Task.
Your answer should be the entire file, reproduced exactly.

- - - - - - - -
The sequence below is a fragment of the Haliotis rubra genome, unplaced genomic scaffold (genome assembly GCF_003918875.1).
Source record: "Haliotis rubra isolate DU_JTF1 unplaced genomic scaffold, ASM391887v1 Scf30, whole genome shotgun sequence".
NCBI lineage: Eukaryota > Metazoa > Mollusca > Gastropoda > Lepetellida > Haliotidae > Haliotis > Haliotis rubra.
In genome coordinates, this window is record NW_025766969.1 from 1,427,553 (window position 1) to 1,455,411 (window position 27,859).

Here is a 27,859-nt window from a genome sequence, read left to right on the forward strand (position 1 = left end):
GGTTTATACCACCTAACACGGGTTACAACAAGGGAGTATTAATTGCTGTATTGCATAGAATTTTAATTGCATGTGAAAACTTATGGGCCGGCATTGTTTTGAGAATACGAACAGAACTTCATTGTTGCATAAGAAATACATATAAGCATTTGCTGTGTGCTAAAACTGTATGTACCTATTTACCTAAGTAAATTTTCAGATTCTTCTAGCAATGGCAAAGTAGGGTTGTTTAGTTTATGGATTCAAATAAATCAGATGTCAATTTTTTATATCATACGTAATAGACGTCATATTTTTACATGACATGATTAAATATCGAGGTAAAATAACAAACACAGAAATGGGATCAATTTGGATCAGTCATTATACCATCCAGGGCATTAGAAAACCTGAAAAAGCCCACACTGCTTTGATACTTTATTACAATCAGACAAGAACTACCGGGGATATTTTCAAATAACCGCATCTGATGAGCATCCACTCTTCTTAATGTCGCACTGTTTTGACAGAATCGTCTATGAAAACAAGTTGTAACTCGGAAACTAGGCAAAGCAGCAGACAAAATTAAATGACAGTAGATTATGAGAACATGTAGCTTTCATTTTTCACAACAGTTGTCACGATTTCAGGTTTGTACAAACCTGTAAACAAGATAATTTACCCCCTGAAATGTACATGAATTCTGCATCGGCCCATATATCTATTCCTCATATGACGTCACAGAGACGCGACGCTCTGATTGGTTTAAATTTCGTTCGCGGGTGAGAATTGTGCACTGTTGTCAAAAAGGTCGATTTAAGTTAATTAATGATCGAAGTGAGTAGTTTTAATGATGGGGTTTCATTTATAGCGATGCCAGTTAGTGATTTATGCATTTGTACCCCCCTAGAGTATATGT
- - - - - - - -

The sequence below is a fragment of the Haliotis rubra genome, unplaced genomic scaffold (genome assembly GCF_003918875.1).
Source record: "Haliotis rubra isolate DU_JTF1 unplaced genomic scaffold, ASM391887v1 Scf30, whole genome shotgun sequence".
NCBI lineage: Eukaryota > Metazoa > Mollusca > Gastropoda > Lepetellida > Haliotidae > Haliotis > Haliotis rubra.
In genome coordinates, this window is record NW_025766969.1 from 1,427,553 (window position 1) to 1,455,411 (window position 27,859).

Here is a 27,859-nt window from a genome sequence, read left to right on the forward strand (position 1 = left end):
GGTTTATACCACCTAACACGGGTTACAACAAGGGAGTATTAATTGCTGTATTGCATAGAATTTTAATTGCATGTGAAAACTTATGGGCCGGCATTGTTTTGAGAATACGAACAGAACTTCATTGTTGCATAAGAAATACATATAAGCATTTGCTGTGTGCTAAAACTGTATGTACCTATTTACCTAAGTAAATTTTCAGATTCTTCTAGCAATGGCAAAGTAGGGTTGTTTAGTTTATGGATTCAAATAAATCAGATGTCAATTTTTTATATCATACGTAATAGACGTCATATTTTTACATGACATGATTAAATATCGAGGTAAAATAACAAACACAGAAATGGGATCAATTTGGATCAGTCATTATACCATCCAGGGCATTAGAAAACCTGAAAAAGCCCACACTGCTTTGATACTTTATTACAATCAGACAAGAACTACCGGGGATATTTTCAAATAACCGCATCTGATGAGCATCCACTCTTCTTAATGTCGCACTGTTTTGACAGAATCGTCTATGAAAACAAGTTGTAACTCGGAAACTAGGCAAAGCAGCAGACAAAATTAAATGACAGTAGATTATGAGAACATGTAGCTTTCATTTTTCACAACAGTTGTCACGATTTCAGGTTTGTACAAACCTGTAAACAAGATAATTTACCCCCTGAAATGTACATGAATTCTGCATCGGCCCATATATCTATTCCTCATATGACGTCACAGAGACGCGACGCTCTGATTGGTTTAAATTTCGTTCGCGGGTGAGAATTGTGCACTGTTGTCAAAAAGGTCGATTTAAGTTAATTAATGATCGAAGTGAGTAGTTTTAATGATGGGGTTTCATTTATAGCGATGCCAGTTAGTGATTTATGCATTTGTACCCCCCTAGAGTATATGT